Fast forward, back to February 2017… a dimly lit nursery on a cold and snowy (ironic) day. Jackson carefully selected a present for his new little brother and partner in crime. Although his first choice of a Sudoku book, was not the best pick… the blue puppy stuffed animal was perfect. He repeated, “Me hug, kiss baby Ollie.” The whole way down the hallway and up the elevator… although he had time to spell his name and count to ten for the lady who didn’t think he could find the D button for her on the elevator.  

Honestly, I’m not sure who was more excited me the first time I met Rickey Henderson or the first time Jackson met his brother Oliver. The look of excitement and honestly… the look of love was immediate (I say love because I want to believe it was love and not the look of trouble). Jackson presented Ollie with the stuffed animal he picked out and Oliver gave Jax a present too… a recycled Christmas gift that Santa had left behind… an Olaf talking figure. It was love at first sight, and he liked Oliver too. 

The meeting wasn’t long, it didn’t need to be. It was the perfect amount of hugs, kisses and questions. Jackson talked about Oliver the entire ride home, all night and all the next day until he got to hug and kiss baby Ollie again. Jackson met his new best friend and Oliver met his new body guard. As a dad you can’t ask for much more. 

Here’s to hoping these two invent something together as cool, if not cooler, than “All Out Basketball!”

An Unexpected Trip

A couple of weeks ago I got a scary call.  We’ve been to the hospital before… heck Jax was born in a hospital… shocking development I know.  But two Mondays ago an unexpected emergency trip by ambulance to the hospital was one of the scariest days of my life. Getting a call from Stephanie at 4:00, while I am at work and over an hour away, in which she tells me that Jackson is on his way to CCMC by ambulance was not the news any parent wants to receive. Needless to say my ride to Hartford was the longest and shortest ride back from work I’ve had since I started in my new School.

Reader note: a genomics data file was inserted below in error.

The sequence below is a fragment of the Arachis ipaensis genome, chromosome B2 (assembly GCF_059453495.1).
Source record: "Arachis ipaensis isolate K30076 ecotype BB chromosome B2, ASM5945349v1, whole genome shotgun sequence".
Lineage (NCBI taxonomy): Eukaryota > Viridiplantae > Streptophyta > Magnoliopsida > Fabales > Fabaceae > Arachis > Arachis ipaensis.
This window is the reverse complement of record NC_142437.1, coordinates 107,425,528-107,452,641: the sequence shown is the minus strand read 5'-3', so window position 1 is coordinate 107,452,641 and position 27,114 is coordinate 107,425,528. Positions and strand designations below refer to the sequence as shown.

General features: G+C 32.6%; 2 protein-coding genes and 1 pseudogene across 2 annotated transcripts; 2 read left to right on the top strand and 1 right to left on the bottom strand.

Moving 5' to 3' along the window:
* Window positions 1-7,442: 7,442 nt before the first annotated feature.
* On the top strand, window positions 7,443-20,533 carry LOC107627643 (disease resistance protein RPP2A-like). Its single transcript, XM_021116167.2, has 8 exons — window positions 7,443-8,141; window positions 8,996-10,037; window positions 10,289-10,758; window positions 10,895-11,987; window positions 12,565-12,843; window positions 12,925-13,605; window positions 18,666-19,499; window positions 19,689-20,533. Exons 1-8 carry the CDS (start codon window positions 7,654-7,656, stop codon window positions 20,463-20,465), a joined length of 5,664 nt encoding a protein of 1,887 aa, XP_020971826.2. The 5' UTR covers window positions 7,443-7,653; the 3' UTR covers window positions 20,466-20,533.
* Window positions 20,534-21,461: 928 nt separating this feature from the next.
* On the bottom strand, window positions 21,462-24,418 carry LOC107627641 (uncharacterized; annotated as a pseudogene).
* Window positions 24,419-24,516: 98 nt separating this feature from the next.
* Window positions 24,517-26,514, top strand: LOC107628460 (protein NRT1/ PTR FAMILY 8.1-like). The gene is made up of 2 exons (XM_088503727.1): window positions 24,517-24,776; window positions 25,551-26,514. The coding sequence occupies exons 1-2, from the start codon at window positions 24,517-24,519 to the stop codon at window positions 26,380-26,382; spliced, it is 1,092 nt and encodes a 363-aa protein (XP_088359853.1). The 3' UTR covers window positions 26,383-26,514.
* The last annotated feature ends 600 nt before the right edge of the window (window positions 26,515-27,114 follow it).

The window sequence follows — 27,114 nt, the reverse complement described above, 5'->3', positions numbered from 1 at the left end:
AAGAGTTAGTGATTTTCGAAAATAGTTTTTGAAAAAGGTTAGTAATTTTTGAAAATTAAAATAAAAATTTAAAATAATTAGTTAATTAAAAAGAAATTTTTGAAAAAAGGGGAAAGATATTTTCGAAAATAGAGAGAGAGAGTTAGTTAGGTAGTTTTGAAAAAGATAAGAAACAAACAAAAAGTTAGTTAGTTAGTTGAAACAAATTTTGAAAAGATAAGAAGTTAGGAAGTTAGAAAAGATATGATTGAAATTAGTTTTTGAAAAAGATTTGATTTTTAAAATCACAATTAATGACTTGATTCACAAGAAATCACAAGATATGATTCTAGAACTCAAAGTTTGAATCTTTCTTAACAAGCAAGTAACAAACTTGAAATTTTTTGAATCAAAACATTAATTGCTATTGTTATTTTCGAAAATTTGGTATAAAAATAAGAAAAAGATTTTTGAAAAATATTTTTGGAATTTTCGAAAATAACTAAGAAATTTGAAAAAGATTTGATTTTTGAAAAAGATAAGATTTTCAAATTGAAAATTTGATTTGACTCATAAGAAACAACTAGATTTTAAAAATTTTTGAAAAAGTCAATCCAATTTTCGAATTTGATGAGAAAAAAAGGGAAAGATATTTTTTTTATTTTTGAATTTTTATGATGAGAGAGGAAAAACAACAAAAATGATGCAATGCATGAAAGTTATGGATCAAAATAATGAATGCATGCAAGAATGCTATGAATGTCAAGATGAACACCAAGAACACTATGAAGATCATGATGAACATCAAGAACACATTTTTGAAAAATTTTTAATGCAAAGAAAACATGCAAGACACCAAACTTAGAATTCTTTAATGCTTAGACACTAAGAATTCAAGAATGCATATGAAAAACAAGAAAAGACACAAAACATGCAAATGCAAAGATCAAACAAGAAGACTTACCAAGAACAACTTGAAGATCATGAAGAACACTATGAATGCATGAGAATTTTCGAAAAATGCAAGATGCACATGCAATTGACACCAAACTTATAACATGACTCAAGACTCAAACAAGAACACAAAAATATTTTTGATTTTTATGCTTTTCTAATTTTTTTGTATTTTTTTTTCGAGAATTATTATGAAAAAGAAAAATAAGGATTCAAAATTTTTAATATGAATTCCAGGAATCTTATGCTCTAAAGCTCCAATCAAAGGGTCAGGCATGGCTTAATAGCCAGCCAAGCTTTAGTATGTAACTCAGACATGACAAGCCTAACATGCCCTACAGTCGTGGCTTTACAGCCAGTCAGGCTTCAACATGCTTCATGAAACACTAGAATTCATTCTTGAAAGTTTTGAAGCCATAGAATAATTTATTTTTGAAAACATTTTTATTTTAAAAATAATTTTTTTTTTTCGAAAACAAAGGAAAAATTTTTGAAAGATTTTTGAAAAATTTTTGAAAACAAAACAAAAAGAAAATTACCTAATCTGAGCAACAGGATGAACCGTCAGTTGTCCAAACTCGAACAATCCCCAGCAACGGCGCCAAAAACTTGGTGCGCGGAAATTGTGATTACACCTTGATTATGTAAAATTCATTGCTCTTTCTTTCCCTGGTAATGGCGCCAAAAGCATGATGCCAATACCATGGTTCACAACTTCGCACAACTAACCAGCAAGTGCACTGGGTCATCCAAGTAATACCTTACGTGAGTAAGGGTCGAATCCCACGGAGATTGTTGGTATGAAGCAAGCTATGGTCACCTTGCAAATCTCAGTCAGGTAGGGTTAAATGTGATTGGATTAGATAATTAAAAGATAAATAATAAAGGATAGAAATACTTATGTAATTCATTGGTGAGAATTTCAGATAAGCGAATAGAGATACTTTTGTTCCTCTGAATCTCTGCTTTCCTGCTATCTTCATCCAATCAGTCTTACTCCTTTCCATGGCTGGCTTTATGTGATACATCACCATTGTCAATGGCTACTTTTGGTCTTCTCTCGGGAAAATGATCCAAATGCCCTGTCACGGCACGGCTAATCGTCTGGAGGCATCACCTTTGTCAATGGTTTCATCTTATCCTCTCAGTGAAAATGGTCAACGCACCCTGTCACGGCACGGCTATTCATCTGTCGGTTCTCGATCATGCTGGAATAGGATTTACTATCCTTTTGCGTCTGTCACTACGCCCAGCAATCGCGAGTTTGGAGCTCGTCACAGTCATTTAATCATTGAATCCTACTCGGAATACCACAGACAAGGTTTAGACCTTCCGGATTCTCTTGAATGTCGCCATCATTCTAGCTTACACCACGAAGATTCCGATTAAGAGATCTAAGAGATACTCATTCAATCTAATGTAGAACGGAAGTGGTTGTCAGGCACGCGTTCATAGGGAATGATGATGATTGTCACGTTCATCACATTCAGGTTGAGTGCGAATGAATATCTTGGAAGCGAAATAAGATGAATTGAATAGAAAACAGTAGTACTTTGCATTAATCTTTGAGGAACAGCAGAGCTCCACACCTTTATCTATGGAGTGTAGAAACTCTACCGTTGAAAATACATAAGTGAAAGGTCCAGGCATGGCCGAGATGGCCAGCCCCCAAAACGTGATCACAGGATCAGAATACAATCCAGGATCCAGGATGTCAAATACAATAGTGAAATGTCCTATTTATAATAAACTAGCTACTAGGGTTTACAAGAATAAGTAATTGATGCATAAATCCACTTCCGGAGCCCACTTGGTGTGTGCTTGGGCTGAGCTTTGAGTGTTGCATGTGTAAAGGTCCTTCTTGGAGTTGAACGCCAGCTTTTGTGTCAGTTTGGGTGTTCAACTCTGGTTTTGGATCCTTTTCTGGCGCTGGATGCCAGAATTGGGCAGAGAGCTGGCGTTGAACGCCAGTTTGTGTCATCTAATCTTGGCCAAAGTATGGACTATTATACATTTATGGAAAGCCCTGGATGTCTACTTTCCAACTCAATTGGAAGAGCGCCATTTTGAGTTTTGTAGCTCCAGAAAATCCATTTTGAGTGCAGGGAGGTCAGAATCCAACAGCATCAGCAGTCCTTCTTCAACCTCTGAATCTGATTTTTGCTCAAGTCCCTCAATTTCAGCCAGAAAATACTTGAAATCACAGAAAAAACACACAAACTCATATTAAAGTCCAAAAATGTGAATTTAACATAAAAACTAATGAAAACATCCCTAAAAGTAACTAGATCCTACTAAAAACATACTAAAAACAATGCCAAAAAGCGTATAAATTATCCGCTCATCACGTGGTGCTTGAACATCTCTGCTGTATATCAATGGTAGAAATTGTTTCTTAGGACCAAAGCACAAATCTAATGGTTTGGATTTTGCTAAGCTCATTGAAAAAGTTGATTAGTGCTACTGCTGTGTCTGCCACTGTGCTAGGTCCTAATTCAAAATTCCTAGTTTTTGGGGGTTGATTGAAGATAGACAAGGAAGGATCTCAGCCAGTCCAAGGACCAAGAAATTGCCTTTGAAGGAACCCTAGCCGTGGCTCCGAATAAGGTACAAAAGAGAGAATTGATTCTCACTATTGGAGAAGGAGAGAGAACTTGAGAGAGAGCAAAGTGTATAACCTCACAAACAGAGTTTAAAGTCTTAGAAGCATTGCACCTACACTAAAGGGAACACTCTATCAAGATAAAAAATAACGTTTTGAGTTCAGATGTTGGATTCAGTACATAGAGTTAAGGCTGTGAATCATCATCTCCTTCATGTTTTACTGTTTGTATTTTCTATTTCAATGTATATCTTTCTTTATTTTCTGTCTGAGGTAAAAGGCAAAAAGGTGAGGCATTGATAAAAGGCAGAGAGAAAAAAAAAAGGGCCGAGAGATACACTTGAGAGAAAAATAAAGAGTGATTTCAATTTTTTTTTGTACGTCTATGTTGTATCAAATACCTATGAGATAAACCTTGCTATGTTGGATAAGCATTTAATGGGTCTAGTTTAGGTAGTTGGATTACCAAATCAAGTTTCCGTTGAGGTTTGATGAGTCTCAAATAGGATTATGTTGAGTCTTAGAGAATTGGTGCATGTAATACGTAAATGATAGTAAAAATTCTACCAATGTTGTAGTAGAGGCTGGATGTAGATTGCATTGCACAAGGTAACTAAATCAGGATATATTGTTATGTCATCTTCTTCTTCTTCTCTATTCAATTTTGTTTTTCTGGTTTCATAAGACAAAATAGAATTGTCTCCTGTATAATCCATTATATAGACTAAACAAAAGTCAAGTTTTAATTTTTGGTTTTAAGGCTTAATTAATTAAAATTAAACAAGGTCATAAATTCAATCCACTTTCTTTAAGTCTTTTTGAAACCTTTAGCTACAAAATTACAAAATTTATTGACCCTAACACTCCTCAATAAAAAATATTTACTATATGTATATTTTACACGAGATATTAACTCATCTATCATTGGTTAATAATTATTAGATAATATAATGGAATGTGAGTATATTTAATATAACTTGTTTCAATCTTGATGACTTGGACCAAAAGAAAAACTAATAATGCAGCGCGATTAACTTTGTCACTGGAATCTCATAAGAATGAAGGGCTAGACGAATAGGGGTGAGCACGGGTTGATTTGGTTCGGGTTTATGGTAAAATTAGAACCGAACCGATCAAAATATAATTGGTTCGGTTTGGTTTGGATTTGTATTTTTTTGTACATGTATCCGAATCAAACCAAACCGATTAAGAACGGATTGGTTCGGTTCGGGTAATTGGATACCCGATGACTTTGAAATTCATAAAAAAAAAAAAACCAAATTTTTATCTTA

• Temp: 102 (98.6 is normal)
  • Oxygen Levels: 81 (98 is normal)
  • Heart Rate: 204 (60-100 is normal

When a pediatrician sees these vitals and then immediately calls an ambulance to take your son to the closest Children’s Medical Center, there is every reason to panic. Seeing your child struggle to breathe has to be one of the most horrible things to watch. Stephanie and Grammy stayed calm for the most part… I on the other hand was close to having a heart attack not knowing what was going on as I sped through traffic on the busiest highway in Connecticut during rush hour. Somehow I made it to the hospital before the ambulance did… flashing lights and sirens and still took them longer to get to the hospital then me… driving from an hour away.

I paced and wandered and looked and waited and paced and paced and paced. Clear and happy thoughts were not something that were floating around in my head. I was nervous… I was scared, but mostly I felt helpless. You have this little human who you are in charge of, you are responsible for and who looks to you for help.